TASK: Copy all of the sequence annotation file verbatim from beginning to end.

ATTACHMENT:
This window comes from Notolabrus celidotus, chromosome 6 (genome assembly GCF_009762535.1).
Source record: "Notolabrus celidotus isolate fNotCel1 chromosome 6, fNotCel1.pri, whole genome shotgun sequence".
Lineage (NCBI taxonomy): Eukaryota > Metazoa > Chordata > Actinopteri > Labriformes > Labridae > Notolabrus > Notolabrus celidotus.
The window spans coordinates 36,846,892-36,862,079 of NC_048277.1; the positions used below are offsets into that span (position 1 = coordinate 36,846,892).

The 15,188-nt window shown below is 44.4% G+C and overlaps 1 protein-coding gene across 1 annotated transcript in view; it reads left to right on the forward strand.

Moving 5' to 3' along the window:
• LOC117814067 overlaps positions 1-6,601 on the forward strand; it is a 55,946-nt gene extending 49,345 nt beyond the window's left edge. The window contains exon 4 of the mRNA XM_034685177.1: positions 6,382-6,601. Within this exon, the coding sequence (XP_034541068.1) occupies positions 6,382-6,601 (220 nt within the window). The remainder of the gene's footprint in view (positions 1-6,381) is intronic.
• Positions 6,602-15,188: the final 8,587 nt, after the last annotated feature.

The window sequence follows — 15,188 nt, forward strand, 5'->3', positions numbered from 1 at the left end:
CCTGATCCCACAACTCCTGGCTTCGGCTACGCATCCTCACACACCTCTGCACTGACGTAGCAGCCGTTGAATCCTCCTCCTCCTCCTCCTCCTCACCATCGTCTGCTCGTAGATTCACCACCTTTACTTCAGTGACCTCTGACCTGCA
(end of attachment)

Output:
This window comes from Notolabrus celidotus, chromosome 6 (genome assembly GCF_009762535.1).
Source record: "Notolabrus celidotus isolate fNotCel1 chromosome 6, fNotCel1.pri, whole genome shotgun sequence".
Lineage (NCBI taxonomy): Eukaryota > Metazoa > Chordata > Actinopteri > Labriformes > Labridae > Notolabrus > Notolabrus celidotus.
The window spans coordinates 36,846,892-36,862,079 of NC_048277.1; the positions used below are offsets into that span (position 1 = coordinate 36,846,892).

The 15,188-nt window shown below is 44.4% G+C and overlaps 1 protein-coding gene across 1 annotated transcript in view; it reads left to right on the forward strand.

Moving 5' to 3' along the window:
• LOC117814067 overlaps positions 1-6,601 on the forward strand; it is a 55,946-nt gene extending 49,345 nt beyond the window's left edge. The window contains exon 4 of the mRNA XM_034685177.1: positions 6,382-6,601. Within this exon, the coding sequence (XP_034541068.1) occupies positions 6,382-6,601 (220 nt within the window). The remainder of the gene's footprint in view (positions 1-6,381) is intronic.
• Positions 6,602-15,188: the final 8,587 nt, after the last annotated feature.

The window sequence follows — 15,188 nt, forward strand, 5'->3', positions numbered from 1 at the left end:
CCTGATCCCACAACTCCTGGCTTCGGCTACGCATCCTCACACACCTCTGCACTGACGTAGCAGCCGTTGAATCCTCCTCCTCCTCCTCCTCCTCACCATCGTCTGCTCGTAGATTCACCACCTTTACTTCAGTGACCTCTGACCTGCA